Josh S: Two Ways to Look at History

I am now one month into my TOSS semester.

TOSS is the last thing I do before student teaching.  TOSS is not something that we do to children or to anyone else, but it is something they do to us where those who survive get to go on to student teaching.

Just kidding.  TOSS is actually an acronym; the education world is rife with acronyms and I can tell you right now that I will be running a lot more by you before it’s all said and done.  This particular acronym stands for Teaching Of Specific Subjects.

TOSS is a very intense field experience.  For the first ten weeks of the semester I will be in class two days a week and spend one day a week observing and helping out with a real live teacher in a real live classroom in a real live school somewhere.  During the next five weeks I will be at this school full time for five days a week.

There is a lot of work to go along with this experience as well.  In each of my classes I must write a lesson plan and complete other projects as well.  And then when I am out in my school full-time, I must plan and teach a full unit.  As I am now finding out, there’s a good reason why I only have class three days a week this semester.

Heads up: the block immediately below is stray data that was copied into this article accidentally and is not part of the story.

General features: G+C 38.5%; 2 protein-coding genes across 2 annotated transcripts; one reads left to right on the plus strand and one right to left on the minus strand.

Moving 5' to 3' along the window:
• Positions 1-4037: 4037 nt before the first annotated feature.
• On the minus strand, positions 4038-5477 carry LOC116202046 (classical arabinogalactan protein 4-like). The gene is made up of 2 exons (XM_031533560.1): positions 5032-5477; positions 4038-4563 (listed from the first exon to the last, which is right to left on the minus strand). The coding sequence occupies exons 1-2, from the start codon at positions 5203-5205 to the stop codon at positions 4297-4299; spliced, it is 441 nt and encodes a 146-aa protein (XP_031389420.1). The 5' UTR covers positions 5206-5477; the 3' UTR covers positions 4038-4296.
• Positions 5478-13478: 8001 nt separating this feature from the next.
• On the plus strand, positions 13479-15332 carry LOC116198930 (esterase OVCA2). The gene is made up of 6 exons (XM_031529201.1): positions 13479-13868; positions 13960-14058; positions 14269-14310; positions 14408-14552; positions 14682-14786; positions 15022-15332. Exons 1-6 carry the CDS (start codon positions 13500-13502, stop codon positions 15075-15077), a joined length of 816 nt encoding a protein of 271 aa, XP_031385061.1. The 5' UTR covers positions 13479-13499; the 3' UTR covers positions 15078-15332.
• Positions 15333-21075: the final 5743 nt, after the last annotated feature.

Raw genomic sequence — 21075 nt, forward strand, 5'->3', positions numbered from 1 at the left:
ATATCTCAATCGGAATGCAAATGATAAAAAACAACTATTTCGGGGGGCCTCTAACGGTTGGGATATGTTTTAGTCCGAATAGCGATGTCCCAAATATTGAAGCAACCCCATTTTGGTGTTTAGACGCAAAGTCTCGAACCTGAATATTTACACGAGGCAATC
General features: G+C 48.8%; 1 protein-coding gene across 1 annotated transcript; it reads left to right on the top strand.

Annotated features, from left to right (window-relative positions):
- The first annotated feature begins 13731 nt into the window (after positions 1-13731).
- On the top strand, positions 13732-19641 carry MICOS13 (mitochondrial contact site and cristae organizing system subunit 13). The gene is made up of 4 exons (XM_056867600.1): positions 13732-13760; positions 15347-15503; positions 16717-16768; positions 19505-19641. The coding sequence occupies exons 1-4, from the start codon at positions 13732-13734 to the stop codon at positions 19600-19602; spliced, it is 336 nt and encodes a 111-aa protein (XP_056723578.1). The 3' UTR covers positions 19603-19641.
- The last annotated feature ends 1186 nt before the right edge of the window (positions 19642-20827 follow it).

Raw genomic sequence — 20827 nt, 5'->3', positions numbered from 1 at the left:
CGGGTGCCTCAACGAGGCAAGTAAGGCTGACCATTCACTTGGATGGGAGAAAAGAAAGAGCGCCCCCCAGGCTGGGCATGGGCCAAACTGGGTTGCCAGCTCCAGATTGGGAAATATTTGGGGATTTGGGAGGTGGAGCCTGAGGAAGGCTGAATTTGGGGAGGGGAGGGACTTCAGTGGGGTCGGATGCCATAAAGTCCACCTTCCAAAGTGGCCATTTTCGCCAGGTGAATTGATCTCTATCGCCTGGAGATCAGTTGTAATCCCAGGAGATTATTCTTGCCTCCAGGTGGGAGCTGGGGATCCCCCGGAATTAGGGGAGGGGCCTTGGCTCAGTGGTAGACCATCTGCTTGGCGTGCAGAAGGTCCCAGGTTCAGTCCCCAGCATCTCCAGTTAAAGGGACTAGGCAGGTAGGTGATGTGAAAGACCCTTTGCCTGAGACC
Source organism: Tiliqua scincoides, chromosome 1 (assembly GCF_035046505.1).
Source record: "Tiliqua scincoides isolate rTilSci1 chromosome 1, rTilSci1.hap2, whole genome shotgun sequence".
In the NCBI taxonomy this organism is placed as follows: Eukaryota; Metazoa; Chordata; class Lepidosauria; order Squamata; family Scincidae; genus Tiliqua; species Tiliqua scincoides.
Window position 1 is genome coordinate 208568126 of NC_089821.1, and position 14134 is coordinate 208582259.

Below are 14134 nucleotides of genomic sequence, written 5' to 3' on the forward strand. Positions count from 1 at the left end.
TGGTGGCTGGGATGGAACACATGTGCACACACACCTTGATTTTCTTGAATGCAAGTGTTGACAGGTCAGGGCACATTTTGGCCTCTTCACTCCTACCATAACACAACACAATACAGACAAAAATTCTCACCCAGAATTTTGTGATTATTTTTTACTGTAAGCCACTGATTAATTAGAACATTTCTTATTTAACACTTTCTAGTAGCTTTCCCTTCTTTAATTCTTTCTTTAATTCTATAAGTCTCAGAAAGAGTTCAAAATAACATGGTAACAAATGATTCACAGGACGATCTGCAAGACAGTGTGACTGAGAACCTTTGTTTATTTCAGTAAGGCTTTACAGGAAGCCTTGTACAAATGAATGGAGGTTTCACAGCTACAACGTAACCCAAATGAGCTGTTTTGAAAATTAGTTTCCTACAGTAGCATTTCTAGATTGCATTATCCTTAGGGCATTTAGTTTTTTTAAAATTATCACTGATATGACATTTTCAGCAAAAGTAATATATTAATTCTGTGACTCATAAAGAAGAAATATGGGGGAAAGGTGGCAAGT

All that to say:  I will not be blogging very much this semester.  It will probably be a while until I am able to write anything original that is of any serious length or depth of thought.  In the meantime, you will have to be content with feasting upon the work of others.

So now let me direct your attention to this piece by Josh S. over at the MetaLutheran blog.  Josh S. disappeared from the blogosphere for a while, but now he’s back, and I’m glad.

In this piece, Josh looks at an Eastern Orthodox author’s interpretation of certain historical facts and their influence on the difference between East and West.  He then rewrites the paragraph, using the exact same historical facts to say the exact opposite.

All that to say:  We all have our own lenses through we view history, and we make it support whatever we want to believe.  The author whom Josh cites believes that Eastern Orthodoxy has answers which we in the West lack, but any of us who truly believe that we in the West have answers which the East lacks, could have turned it all around and rewritten the paragraph in the way that Josh did.  It all depends on what you believe and how those beliefs affect the way you look at history.